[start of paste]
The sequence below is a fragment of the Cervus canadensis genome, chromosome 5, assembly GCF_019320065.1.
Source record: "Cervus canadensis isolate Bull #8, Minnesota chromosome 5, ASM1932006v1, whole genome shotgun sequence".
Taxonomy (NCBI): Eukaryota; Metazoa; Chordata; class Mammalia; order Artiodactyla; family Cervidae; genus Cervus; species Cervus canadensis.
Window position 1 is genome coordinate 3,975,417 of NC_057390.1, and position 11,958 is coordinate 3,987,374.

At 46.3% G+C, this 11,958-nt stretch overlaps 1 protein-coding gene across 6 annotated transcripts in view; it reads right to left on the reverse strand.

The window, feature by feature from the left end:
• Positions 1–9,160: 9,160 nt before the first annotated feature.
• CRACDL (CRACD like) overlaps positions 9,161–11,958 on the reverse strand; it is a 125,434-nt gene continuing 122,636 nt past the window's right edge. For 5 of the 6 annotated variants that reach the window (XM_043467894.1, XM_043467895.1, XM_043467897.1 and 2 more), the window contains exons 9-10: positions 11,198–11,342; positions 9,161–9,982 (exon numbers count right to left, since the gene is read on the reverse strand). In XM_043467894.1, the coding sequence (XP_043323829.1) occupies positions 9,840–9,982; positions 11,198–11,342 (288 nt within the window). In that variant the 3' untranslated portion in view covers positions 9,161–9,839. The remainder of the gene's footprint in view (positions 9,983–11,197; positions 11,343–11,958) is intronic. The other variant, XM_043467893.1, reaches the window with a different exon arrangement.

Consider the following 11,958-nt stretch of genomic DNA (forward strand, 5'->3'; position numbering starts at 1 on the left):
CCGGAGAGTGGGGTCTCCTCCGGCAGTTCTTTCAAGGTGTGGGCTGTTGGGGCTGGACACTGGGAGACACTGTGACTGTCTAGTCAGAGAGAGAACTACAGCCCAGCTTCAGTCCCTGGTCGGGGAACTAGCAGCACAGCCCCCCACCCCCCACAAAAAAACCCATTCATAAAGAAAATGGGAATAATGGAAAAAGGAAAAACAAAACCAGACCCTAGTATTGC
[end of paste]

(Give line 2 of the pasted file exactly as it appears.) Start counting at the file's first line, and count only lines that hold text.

Source record: "Cervus canadensis isolate Bull #8, Minnesota chromosome 5, ASM1932006v1, whole genome shotgun sequence".